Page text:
You can’t control the things that happen to you. A whole myriad of weird and wonderful stuff is occurring all of the time and you can easily get mixed up in it.
Shying away from feedback and creating a negative thought pattern around it can disorientate you in the long-term. It’s a skill and probably one of the hardest to learn.
Take for example a project that feels like you have been working on for decades. You’re pretty sure you’ve aged at least 80 years during the process anyway. Late nights, copious cups of coffee and mounting stress levels – you’ve busted a gut on this one.
So, knowing how hard you’ve worked and how much you’ve worried over a project can make it really tough if you receive any feedback that isn’t all sunshine, rainbows n smiles.
In your head, you know nothing is perfect, but it still feels like a massive kick in the teeth to get ‘constructive criticism’ or feedback of any kind. Your boss or client could say, ‘hey, I really liked this BUT here are a few changes…’.
Which part are you gonna remember and obsess over in the dead of night? Perhaps the fact that they liked most of your work – OR the ‘changes’. Oh, gee thanks, looks like all of the positives are going to be thrown into the ether and we’re getting all aboard the negativity train, first stop ‘your brain’.
Let’s look at how you can actually live for feedback and not turn it into a scary, bad thing, but critical to your success.
Get yourself used to receiving and accepting feedback. Seeking it out can be a good way of doing this and seem sort of crazy, but will help in the long-term.
Even if you’ve had something signed off or accepted without any ‘criticism’, practice reaching out and asking if there’s anything you can improve on.
This can feel more comfortable, because you already know that your colleague or client was overall, pleased with the work, but it still feels weird to say ‘tell me some stuff that isn’t great’.
Asking for feedback will show that you’re keen to develop your skills though and it’ll also make you feel more adept at navigating constructive feedback.
Welcome feedback and make it a consistent and common part of your working pattern, instead of something you shy away from and dread. Thicker skin will come from more experience.
Warts and All
Are you accepting yourself and who you are if you avoid feedback and get disproportionately upset by it? Living authentically is about accepting your flaws and acknowledging them. If feedback is triggering a really negative response then you must dig deeper and try to find out why. Is it based on feelings of inadequacy or fear?
Thinking a client isn’t happy with your work can make you tumble into a cycle of self-doubt where you feel like a fraud.
It’s easier said than done to start living your life in a more human, authentic and honest way, warts n all, but doing so and acknowledging your limitations and flaws means that feedback won’t be as much of a surprising and disarming concept.
Build yourself up.
Allowing yourself to embrace feedback and constructive criticism is part of being more considerate towards others. On a basic level, feedback is an exercise in listening after all, right?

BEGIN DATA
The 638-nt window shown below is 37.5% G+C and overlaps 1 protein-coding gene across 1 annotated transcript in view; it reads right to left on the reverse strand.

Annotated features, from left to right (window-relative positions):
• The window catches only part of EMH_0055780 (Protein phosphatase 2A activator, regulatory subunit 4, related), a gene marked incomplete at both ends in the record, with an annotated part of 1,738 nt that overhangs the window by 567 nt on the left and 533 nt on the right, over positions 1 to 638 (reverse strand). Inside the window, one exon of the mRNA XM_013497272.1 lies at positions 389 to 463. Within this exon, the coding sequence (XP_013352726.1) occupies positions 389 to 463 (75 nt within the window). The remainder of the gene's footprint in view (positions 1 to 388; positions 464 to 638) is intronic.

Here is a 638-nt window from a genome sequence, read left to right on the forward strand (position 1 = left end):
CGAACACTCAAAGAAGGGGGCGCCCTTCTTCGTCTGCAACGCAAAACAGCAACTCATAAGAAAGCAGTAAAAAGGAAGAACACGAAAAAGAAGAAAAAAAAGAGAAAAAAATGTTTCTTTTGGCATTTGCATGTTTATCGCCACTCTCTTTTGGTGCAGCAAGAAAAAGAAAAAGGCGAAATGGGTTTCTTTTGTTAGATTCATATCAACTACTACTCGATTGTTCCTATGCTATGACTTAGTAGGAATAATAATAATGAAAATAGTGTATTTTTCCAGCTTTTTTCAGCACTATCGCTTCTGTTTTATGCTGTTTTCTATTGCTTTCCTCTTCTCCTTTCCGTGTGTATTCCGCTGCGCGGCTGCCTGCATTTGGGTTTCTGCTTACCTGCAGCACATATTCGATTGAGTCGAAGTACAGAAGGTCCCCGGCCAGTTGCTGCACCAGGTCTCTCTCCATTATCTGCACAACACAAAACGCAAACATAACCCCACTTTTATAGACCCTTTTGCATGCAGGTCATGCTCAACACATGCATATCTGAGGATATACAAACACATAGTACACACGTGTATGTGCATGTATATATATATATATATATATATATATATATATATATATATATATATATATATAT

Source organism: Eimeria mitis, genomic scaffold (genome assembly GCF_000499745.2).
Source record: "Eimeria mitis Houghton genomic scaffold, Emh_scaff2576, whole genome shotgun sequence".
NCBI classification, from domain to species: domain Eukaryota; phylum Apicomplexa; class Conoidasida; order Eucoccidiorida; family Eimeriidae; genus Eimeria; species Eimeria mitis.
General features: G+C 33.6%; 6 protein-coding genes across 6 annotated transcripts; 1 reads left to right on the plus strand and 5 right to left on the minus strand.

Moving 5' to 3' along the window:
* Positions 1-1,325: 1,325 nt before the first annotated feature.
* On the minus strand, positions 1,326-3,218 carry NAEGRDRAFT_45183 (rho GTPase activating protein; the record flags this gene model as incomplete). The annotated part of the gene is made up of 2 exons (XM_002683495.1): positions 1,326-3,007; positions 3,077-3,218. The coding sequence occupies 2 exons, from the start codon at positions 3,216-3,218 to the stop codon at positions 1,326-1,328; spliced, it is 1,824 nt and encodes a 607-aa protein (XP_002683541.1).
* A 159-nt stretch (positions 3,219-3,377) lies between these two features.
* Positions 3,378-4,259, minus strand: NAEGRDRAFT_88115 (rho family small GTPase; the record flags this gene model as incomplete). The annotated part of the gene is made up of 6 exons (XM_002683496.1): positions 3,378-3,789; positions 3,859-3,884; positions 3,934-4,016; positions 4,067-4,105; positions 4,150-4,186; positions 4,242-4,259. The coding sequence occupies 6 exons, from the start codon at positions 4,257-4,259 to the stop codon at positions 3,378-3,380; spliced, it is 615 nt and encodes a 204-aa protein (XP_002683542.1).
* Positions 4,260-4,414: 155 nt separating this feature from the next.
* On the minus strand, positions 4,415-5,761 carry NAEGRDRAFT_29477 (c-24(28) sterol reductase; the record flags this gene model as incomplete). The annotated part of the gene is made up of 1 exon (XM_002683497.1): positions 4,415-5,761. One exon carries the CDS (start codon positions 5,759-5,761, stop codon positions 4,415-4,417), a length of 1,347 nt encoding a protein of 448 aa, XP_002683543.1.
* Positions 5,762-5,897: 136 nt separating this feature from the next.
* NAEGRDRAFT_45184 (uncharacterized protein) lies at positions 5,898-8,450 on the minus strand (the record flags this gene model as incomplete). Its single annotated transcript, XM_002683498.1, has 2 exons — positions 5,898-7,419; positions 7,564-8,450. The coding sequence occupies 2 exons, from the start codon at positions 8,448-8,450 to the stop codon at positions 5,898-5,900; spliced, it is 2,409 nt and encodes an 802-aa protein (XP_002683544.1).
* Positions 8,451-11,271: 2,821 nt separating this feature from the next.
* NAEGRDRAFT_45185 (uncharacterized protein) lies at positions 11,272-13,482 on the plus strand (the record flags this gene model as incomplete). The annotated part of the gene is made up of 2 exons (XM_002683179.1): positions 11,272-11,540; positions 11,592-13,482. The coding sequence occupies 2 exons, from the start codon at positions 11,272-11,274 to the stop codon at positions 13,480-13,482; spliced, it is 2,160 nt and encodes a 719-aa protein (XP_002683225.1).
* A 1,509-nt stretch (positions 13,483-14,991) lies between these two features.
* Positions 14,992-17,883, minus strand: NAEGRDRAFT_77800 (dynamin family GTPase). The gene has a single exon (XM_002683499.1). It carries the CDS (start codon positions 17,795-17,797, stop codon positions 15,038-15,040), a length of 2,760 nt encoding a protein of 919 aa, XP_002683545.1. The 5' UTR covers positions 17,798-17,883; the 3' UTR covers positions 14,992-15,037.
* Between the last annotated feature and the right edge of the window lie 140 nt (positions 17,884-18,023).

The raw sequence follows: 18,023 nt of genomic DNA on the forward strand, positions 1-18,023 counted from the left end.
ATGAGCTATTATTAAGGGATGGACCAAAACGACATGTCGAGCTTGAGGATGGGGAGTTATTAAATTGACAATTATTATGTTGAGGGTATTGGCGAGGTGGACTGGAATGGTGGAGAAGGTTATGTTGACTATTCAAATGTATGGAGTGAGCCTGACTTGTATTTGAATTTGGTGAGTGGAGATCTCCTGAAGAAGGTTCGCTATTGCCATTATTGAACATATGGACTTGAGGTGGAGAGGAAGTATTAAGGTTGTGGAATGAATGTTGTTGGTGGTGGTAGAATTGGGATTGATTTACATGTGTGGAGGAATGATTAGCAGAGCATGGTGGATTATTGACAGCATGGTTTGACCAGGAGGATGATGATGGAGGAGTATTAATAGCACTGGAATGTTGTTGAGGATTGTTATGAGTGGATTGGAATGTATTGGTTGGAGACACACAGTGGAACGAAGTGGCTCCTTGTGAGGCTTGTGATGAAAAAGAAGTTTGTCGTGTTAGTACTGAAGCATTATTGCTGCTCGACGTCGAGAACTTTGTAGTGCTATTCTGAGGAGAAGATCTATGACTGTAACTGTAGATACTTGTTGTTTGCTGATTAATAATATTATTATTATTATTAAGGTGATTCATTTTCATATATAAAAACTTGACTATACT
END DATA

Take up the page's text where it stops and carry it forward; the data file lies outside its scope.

You’re listening to the thoughts and concerns of someone else, acknowledging them and offering something back i.e changes or improvements moving forward.
Thinking of feedback as a listening task and a lesson in compromise and problem-solving can help you to remove the personal aspect that sometimes hurts.
Strip it back and see feedback for the professional task that it is. This will help you to present yourself as an employee that’s open to collaboration and good at it too.
Trust the Process
Negative feedback can feel a lot worse if your relationships at work or with clients don’t feel strong. It means that it’s more difficult for you to understand where feedback is coming from when you’re more uncertain about a person, their motivations and your connection are blurry.
Sometimes reading a cold, clinical email with feedback can feel harsh – things don’t always translate well in text form.
Why not ask a client or colleague with feedback to go through it with you in person? It can help to build a more personal connection with the person delivering it, you can understand where they’re coming from, things don’t sound as blunt and it’ll build a bit more trust in the process.
It Doesn’t Have to Be Personal
This has to be one of the biggest tips for navigating the whole feedback process. Unless the feedback you’re being given is ‘YOU’RE A BAD PERSON’, the large majority of it is being delivered solely from a professional place, with professional advice…so, accept it in a professional way.
And this means not automatically thinking someone hates you, doesn’t think your work is good and wonders why you have your job. These are all assumptions your brain can jump to that probably aren’t true, like 99% sure.
Try to practice accepting the advice you’d give someone else. You can be more rational and objective when you look at someone else’s situation.
Think about the advice you’d give a friend who received your feedback…you’d probably tell them to focus on the positive, be open to improvement and ask for clarification if they’re unsure about anything. You wouldn’t say half the cr*p to a friend that you would yourself, so give yourself a break!
The One Takeaway
Good constructive feedback is full of golden nuggets of information for you to take forward but look for that one that will make the difference. There is always a lesson to be learned.
So work on ways to protect your confidence, be an active listener and stop giving yourself such a hard time for not being perfect. Perfect doesn’t exist, and the sooner we all accept it, the better.